This points to the limitation of having the right and the laws with which the right can be exercised. “Not law, but culture, can play an important role in ensuring a clean and healthy environment. In order to have a healthy environment we need to have a culture which values the environment,” says Jayaraman.
Three years after India passed the Air (Prevention and Control of Pollution) Act 1981, the Bhopal gas leak happened. “The Act did not protect the people of Bhopal. The regulatory collapse prevailing in the 1980s is no different now. There is no change in regulatory discipline,” says Leo Saldanha, coordinator of Environment Support Group, a Bengaluru-based NGO which works on environmental and social justice initiatives.
Saldanha shared the example of the London Smog of 1952 which killed more than 4,000 people and many suffered respiratory ailments. This prompted Britain to pass the Clean Air Act in 1956; air pollution is taken seriously and countermeasures are still being put in place. “What is the purpose of having such jurisprudence that doesn’t deliver in real terms? We need a structural change as India’s nightmares will be worse than other countries,” says Saldanha.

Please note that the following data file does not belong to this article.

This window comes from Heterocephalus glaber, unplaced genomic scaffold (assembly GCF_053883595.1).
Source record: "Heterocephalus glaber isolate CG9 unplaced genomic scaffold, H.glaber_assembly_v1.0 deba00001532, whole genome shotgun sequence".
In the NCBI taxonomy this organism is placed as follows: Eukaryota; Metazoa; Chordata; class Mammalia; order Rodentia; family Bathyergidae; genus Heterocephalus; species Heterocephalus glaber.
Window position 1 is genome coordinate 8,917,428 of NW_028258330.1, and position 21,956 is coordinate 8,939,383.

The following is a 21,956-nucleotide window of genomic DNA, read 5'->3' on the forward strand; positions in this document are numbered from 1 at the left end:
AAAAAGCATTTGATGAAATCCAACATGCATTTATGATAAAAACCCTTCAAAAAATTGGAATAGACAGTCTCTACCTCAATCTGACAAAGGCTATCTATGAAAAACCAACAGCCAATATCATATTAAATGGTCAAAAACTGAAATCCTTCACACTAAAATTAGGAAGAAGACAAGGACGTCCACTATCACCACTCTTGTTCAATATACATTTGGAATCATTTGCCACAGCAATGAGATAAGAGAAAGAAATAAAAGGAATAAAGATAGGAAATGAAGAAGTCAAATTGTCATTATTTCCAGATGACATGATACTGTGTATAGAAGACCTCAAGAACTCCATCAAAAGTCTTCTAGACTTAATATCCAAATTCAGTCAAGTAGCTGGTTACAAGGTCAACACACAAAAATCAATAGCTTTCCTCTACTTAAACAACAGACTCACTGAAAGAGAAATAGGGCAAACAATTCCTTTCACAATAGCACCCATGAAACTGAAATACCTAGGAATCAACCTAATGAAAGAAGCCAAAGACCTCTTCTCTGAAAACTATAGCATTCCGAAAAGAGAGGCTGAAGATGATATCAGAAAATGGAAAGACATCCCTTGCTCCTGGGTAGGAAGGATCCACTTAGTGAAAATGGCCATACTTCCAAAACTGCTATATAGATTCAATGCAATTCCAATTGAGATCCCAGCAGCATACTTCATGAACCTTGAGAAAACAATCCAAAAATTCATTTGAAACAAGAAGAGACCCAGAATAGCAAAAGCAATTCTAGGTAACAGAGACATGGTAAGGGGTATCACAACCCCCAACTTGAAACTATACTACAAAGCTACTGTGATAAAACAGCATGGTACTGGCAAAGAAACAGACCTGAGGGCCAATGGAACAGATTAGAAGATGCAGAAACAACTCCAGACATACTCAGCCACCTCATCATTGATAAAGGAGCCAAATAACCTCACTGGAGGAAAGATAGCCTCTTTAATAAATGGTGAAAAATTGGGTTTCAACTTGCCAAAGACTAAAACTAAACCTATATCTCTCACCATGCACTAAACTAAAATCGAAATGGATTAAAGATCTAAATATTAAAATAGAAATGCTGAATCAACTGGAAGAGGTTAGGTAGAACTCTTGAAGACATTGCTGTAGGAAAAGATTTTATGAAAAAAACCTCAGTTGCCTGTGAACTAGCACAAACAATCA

In 2019, the Government of India launched the National Clean Air Programme but Indian cities regularly occupy the top ten or more spots in the list of all cities in the world. Stringent environmental laws alone will not improve air and water quality, or make open space available to people.
People have to be aware of rights – specifically the Right to Environment and what it means in our lives – and fight the good fight. The rights exist, the legal routes to establishing and claiming those are there too. When the State appears to have abdicated its role as protector of the natural environment, people have to step up to see it as a trans-disciplinary issue and take action. Otherwise, the Right to Environment as part of Right to Life will be redundant. As Dutta puts it, “If Delhi’s residents lose nine years of their life on an average due to pollution, where is their Right to Life?”
Shobha Surin is a journalist with 20 years of experience in newsrooms in Mumbai. An associate editor at Question of Cities, she is concerned about Climate Change and is learning about sustainable development.
Cover photo: Adam Cohn/ Creative Common